b. Low loss due to nonpolarizing dichroic reflector design. The stack sequence shown in Table 1 overcomes performance deficiencies previously reported for dichroic beamsplitters used as optical wavelength multiplexers and demultiplexers.
c. Easy performance improvement by the use of the additional narrow band filters. Narrow band filtering is more difficult to use in conjunction with existing duplexers based on gratings.
d. Smallest reported separation between optical channels. Previously reported dichroic beamsplitter designs were only considered practical for separating widely spaced wavelengths, i.e., 0.85 μm and 1.06 μm. The small separation between optical channels at 0.81 μm and 0.85 μm permits Ga(AlAs) laser diode sources to be used on both ends of an optical link.
e. Angle tuning of the beamsplitter cube provides for optimization of device performance. The multilayer stack shown in Table 1 can be angle tuned to provide complementary device characteristics at each end of the optical link. Angle tuning also compensates for small errors in laser diode emission wavelength.
f. Provision for simultaneous use as an optical power monitor. This function cannot be accomplished by existing grating duplexer designs.
g. Simple mechanical layout provides for multifunction modular construction. The external collimating means, illustrated in FIG. 1, can be mounted in a simple fixture and the device characteristics can be quickly changed by replacing the beamsplitter cube with one of a different design. This versatility cannot be matched by existing duplexer designs based on diffraction gratings.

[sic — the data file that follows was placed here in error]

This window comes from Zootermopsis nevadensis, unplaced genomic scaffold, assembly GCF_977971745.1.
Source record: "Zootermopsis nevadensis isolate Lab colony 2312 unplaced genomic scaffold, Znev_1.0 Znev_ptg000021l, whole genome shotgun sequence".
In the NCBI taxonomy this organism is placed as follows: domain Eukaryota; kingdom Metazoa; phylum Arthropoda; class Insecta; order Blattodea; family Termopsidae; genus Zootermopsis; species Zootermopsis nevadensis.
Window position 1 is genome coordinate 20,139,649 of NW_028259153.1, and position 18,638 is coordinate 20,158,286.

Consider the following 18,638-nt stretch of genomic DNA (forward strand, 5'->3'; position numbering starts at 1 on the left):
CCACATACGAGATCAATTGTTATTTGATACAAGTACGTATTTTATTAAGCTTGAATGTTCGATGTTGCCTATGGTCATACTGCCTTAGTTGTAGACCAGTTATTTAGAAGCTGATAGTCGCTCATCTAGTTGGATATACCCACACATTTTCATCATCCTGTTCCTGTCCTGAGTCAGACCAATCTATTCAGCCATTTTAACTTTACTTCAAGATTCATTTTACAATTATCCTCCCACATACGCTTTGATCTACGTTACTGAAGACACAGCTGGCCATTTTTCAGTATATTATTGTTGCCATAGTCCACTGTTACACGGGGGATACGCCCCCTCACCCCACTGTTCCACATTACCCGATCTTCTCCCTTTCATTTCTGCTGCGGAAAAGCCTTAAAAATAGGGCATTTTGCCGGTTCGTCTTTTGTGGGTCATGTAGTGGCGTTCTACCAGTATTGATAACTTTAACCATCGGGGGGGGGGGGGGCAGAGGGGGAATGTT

Other modifications of this invention can be performed without departing from the spirit and scope of this invention. For example, the collimating means indicated in FIG. 1 can consist of lens, mirrors, SELFOC rods, and other components that can convert the diverging fiber radiation pattern into a collimated beam. The operating region of the beamsplitter can also be tuned to be within the 1.2-1.6 μm optical emission range of InGaAsP diode lasers.
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|U.S. Classification||398/86, 359/589, 385/24, 359/634|
|International Classification||G02B27/10, G02B6/34, H04B10/24|
|Cooperative Classification||G02B6/4246, G02B27/1006, H04B10/40, G02B27/141, G02B27/14, G02B27/108, G02B6/29349|
|European Classification||H04B10/40, G02B27/10S, G02B27/14A, G02B27/14, G02B27/10A, G02B6/42C6, G02B6/293I4|
|Dec 15, 1981||AS||Assignment|
Owner name: GTE LABORATORIES INCORPORATED A CORP. OF DE
Free format text: ASSIGNMENT OF ASSIGNORS INTEREST.;ASSIGNOR:FYE, DONALD M.;REEL/FRAME:003969/0024
Effective date: 19811210
|May 21, 1987||FPAY||Fee payment|
Year of fee payment: 4
|Jun 10, 1991||FPAY||Fee payment|
Year of fee payment: 8
|Sep 19, 1995||REMI||Maintenance fee reminder mailed|
|Feb 11, 1996||LAPS||Lapse for failure to pay maintenance fees|
|Apr 23, 1996||FP||Expired due to failure to pay maintenance fee|
Effective date: 19960214